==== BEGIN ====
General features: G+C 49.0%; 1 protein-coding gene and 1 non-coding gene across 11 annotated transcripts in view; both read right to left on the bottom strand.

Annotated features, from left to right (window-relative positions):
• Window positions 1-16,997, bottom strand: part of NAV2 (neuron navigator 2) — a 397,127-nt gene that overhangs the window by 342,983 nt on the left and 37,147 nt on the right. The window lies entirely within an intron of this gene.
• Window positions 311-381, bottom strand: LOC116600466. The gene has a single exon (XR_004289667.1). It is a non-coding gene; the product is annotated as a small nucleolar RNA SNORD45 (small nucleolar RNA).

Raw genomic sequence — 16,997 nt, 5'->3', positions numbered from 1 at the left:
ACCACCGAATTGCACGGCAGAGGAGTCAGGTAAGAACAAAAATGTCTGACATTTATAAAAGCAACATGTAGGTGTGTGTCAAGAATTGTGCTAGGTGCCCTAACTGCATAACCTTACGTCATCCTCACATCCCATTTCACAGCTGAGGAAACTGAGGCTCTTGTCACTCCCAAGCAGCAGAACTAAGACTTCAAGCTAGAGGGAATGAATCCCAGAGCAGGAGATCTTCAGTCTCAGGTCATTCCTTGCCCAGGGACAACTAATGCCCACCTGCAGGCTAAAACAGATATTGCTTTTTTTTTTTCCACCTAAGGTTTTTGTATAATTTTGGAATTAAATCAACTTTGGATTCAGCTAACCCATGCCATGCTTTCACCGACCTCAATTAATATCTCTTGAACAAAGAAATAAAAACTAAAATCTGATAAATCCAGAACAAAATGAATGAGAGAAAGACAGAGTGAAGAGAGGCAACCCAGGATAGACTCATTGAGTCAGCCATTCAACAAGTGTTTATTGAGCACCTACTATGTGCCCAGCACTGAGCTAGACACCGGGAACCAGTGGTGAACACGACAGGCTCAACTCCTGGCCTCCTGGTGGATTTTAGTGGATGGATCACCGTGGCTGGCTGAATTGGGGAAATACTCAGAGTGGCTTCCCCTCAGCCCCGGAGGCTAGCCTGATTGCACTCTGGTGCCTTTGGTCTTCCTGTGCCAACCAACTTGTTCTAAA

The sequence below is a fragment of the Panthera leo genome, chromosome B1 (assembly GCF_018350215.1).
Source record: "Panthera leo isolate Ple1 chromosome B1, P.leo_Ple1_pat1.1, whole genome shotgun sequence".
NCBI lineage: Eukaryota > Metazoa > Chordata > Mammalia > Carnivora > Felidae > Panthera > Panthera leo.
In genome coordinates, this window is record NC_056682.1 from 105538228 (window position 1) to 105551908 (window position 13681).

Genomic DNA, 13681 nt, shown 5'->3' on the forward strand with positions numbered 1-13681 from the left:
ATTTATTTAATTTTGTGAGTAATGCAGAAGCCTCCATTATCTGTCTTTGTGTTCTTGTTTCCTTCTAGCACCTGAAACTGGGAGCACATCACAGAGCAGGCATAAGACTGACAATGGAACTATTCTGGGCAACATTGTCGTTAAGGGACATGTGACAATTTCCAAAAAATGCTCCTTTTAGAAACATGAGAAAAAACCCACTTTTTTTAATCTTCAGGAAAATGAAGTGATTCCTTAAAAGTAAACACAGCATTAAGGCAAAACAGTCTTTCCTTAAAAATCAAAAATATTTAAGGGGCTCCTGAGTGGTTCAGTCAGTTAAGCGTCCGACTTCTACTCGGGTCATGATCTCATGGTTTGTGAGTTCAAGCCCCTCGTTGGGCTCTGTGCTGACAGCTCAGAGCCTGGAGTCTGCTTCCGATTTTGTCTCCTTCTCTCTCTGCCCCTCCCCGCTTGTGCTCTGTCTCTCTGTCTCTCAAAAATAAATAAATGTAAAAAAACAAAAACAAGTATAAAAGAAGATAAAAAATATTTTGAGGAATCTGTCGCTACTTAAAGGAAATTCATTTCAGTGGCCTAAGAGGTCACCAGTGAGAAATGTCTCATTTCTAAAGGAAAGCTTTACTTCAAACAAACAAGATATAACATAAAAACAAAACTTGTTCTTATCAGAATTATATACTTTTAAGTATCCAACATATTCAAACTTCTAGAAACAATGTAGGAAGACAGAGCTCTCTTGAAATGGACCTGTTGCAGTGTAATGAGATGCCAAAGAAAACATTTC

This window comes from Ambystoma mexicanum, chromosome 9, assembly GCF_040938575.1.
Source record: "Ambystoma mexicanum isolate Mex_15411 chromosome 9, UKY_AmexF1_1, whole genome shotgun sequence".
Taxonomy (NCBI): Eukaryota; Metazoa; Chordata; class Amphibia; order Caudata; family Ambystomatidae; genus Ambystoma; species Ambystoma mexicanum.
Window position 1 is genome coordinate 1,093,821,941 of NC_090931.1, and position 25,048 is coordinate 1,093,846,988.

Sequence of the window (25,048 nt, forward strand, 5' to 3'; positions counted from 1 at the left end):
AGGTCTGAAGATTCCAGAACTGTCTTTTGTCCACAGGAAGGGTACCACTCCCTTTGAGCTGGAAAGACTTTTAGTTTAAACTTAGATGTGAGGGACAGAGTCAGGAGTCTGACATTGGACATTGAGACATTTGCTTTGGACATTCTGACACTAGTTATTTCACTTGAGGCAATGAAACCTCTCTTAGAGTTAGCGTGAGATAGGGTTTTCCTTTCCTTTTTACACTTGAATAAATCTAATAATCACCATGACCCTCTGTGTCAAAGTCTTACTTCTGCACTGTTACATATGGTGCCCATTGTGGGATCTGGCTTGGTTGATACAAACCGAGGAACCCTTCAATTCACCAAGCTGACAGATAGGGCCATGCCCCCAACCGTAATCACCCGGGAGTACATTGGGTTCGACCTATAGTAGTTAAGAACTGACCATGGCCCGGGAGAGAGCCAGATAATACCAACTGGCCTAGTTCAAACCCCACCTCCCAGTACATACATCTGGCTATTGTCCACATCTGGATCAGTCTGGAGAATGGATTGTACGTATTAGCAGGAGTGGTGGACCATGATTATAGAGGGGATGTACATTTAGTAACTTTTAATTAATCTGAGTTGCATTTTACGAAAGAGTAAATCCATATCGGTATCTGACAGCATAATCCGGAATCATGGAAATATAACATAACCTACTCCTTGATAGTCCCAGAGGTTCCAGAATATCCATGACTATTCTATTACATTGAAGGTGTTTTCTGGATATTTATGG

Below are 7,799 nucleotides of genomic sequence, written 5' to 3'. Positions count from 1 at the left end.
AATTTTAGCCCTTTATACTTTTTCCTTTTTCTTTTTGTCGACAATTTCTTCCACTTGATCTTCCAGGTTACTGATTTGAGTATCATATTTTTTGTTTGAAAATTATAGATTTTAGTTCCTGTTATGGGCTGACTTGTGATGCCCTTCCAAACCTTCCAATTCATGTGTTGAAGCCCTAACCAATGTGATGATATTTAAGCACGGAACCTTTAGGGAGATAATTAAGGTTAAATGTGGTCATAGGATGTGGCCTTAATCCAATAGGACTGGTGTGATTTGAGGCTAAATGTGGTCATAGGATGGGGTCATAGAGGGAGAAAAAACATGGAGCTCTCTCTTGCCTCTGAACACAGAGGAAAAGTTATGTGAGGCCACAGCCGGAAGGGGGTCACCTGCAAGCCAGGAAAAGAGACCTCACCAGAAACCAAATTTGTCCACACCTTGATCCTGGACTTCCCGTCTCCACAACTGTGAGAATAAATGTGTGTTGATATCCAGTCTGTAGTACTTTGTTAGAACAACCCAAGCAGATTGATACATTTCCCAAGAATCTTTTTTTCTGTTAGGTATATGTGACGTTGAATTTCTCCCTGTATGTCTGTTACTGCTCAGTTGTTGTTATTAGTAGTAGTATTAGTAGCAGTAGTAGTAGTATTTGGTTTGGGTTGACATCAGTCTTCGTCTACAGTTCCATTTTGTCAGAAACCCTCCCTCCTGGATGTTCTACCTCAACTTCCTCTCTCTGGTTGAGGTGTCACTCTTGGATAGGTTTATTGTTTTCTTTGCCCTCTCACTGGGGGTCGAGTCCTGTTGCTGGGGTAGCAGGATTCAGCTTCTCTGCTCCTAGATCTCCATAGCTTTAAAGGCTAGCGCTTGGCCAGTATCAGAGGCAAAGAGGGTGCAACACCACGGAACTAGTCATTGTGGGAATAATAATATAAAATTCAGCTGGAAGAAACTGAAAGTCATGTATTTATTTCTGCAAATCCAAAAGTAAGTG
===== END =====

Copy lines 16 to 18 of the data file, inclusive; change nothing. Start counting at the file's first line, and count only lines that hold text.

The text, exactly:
Window position 1 is genome coordinate 1,093,821,941 of NC_090931.1, and position 25,048 is coordinate 1,093,846,988.

Sequence of the window (25,048 nt, forward strand, 5' to 3'; positions counted from 1 at the left end):
AGGTCTGAAGATTCCAGAACTGTCTTTTGTCCACAGGAAGGGTACCACTCCCTTTGAGCTGGAAAGACTTTTAGTTTAAACTTAGATGTGAGGGACAGAGTCAGGAGTCTGACATTGGACATTGAGACATTTGCTTTGGACATTCTGACACTAGTTATTTCACTTGAGGCAATGAAACCTCTCTTAGAGTTAGCGTGAGATAGGGTTTTCCTTTCCTTTTTACACTTGAATAAATCTAATAATCACCATGACCCTCTGTGTCAAAGTCTTACTTCTGCACTGTTACATATGGTGCCCATTGTGGGATCTGGCTTGGTTGATACAAACCGAGGAACCCTTCAATTCACCAAGCTGACAGATAGGGCCATGCCCCCAACCGTAATCACCCGGGAGTACATTGGGTTCGACCTATAGTAGTTAAGAACTGACCATGGCCCGGGAGAGAGCCAGATAATACCAACTGGCCTAGTTCAAACCCCACCTCCCAGTACATACATCTGGCTATTGTCCACATCTGGATCAGTCTGGAGAATGGATTGTACGTATTAGCAGGAGTGGTGGACCATGATTATAGAGGGGATGTACATTTAGTAACTTTTAATTAATCTGAGTTGCATTTTACGAAAGAGTAAATCCATATCGGTATCTGACAGCATAATCCGGAATCATGGAAATATAACATAACCTACTCCTTGATAGTCCCAGAGGTTCCAGAATATCCATGACTATTCTATTACATTGAAGGTGTTTTCTGGATATTTATGG